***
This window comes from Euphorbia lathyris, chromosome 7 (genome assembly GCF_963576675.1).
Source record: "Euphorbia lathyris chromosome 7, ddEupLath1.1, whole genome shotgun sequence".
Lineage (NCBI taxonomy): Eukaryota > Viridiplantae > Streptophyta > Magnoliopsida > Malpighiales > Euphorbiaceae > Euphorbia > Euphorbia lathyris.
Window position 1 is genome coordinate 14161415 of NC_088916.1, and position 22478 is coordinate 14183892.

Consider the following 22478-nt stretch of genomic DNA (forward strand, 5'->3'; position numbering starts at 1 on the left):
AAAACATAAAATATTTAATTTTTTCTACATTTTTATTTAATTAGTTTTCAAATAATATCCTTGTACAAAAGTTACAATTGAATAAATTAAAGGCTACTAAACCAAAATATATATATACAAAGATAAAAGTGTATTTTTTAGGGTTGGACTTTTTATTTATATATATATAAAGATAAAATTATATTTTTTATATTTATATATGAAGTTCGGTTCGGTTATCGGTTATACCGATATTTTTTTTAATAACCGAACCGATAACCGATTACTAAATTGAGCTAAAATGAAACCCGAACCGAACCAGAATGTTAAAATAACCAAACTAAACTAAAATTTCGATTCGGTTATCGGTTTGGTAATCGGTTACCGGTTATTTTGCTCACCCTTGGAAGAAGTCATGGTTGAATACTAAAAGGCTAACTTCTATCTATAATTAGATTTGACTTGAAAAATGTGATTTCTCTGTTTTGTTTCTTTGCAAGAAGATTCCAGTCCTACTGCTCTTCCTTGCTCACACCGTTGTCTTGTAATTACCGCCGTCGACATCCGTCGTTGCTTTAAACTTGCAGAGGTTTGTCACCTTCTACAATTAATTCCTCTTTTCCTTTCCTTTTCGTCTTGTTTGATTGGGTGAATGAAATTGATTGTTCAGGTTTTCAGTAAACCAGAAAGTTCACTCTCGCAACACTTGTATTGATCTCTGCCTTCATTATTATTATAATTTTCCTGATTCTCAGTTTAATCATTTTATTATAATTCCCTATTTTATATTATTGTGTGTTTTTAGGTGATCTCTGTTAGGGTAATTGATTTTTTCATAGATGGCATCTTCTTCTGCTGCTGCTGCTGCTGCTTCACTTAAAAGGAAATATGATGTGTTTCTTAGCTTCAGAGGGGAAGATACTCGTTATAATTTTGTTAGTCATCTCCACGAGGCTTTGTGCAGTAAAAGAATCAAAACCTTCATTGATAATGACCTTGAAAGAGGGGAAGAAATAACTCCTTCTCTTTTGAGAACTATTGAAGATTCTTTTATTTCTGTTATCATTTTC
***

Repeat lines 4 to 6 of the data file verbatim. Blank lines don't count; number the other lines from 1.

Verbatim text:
Window position 1 is genome coordinate 14161415 of NC_088916.1, and position 22478 is coordinate 14183892.

Consider the following 22478-nt stretch of genomic DNA (forward strand, 5'->3'; position numbering starts at 1 on the left):
AAAACATAAAATATTTAATTTTTTCTACATTTTTATTTAATTAGTTTTCAAATAATATCCTTGTACAAAAGTTACAATTGAATAAATTAAAGGCTACTAAACCAAAATATATATATACAAAGATAAAAGTGTATTTTTTAGGGTTGGACTTTTTATTTATATATATATAAAGATAAAATTATATTTTTTATATTTATATATGAAGTTCGGTTCGGTTATCGGTTATACCGATATTTTTTTTAATAACCGAACCGATAACCGATTACTAAATTGAGCTAAAATGAAACCCGAACCGAACCAGAATGTTAAAATAACCAAACTAAACTAAAATTTCGATTCGGTTATCGGTTTGGTAATCGGTTACCGGTTATTTTGCTCACCCTTGGAAGAAGTCATGGTTGAATACTAAAAGGCTAACTTCTATCTATAATTAGATTTGACTTGAAAAATGTGATTTCTCTGTTTTGTTTCTTTGCAAGAAGATTCCAGTCCTACTGCTCTTCCTTGCTCACACCGTTGTCTTGTAATTACCGCCGTCGACATCCGTCGTTGCTTTAAACTTGCAGAGGTTTGTCACCTTCTACAATTAATTCCTCTTTTCCTTTCCTTTTCGTCTTGTTTGATTGGGTGAATGAAATTGATTGTTCAGGTTTTCAGTAAACCAGAAAGTTCACTCTCGCAACACTTGTATTGATCTCTGCCTTCATTATTATTATAATTTTCCTGATTCTCAGTTTAATCATTTTATTATAATTCCCTATTTTATATTATTGTGTGTTTTTAGGTGATCTCTGTTAGGGTAATTGATTTTTTCATAGATGGCATCTTCTTCTGCTGCTGCTGCTGCTGCTTCACTTAAAAGGAAATATGATGTGTTTCTTAGCTTCAGAGGGGAAGATACTCGTTATAATTTTGTTAGTCATCTCCACGAGGCTTTGTGCAGTAAAAGAATCAAAACCTTCATTGATAATGACCTTGAAAGAGGGGAAGAAATAACTCCTTCTCTTTTGAGAACTATTGAAGATTCTTTTATTTCTGTTATCATTTTC